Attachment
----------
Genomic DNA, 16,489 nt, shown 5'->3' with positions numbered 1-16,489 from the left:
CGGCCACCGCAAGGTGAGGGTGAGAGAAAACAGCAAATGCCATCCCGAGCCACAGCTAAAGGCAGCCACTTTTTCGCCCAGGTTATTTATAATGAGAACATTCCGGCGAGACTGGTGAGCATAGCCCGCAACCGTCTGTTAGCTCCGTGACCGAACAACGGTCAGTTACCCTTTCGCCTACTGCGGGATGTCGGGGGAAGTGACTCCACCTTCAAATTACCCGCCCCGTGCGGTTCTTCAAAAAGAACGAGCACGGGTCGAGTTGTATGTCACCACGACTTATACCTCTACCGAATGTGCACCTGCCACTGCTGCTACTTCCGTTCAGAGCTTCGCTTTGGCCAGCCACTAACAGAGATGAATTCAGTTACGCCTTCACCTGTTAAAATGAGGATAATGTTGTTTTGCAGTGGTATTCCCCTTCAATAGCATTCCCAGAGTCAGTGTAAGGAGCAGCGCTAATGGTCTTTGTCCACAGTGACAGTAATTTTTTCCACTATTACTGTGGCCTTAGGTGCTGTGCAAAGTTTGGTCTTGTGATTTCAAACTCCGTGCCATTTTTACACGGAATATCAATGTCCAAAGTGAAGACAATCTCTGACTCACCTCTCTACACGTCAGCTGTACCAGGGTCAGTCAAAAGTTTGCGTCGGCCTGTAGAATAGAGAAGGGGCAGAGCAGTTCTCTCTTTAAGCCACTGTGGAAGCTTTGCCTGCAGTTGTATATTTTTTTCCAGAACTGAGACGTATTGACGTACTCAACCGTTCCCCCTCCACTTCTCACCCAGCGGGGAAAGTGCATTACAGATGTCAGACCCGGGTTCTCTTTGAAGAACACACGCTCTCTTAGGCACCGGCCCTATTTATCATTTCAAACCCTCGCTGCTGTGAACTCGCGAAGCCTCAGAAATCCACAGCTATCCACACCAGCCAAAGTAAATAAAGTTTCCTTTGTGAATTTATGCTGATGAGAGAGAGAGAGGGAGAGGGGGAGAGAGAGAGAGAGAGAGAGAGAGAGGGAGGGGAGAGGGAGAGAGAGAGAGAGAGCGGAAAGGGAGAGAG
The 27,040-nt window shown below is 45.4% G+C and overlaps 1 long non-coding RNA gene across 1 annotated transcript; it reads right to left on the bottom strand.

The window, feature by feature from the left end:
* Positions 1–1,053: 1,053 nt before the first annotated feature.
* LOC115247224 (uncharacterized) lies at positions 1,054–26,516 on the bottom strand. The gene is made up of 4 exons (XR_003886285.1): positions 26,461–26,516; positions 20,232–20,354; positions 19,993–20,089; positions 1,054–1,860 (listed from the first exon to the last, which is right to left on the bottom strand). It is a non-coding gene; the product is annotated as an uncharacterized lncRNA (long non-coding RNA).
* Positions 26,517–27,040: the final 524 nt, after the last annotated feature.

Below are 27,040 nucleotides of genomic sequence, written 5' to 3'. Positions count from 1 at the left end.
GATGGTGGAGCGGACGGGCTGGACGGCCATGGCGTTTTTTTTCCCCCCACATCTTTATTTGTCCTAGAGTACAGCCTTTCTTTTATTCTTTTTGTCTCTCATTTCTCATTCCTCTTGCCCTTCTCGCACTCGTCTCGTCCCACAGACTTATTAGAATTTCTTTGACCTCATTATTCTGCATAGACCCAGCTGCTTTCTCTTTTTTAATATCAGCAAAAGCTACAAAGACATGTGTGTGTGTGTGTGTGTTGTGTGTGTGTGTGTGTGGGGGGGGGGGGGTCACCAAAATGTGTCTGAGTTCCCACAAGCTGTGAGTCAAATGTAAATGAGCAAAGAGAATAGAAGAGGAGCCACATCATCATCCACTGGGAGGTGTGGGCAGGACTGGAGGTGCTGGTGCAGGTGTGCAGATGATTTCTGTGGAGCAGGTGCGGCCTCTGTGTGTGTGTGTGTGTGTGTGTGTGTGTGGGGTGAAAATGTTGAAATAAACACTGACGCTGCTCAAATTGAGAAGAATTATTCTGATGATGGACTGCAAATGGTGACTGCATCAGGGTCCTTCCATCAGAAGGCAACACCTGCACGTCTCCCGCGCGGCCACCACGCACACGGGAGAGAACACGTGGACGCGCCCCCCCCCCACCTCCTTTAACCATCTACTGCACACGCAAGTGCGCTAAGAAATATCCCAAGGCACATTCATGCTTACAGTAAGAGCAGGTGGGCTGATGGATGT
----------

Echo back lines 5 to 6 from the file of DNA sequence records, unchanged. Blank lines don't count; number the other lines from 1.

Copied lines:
* Positions 1–1,053: 1,053 nt before the first annotated feature.
* LOC115247224 (uncharacterized) lies at positions 1,054–26,516 on the bottom strand. The gene is made up of 4 exons (XR_003886285.1): positions 26,461–26,516; positions 20,232–20,354; positions 19,993–20,089; positions 1,054–1,860 (listed from the first exon to the last, which is right to left on the bottom strand). It is a non-coding gene; the product is annotated as an uncharacterized lncRNA (long non-coding RNA).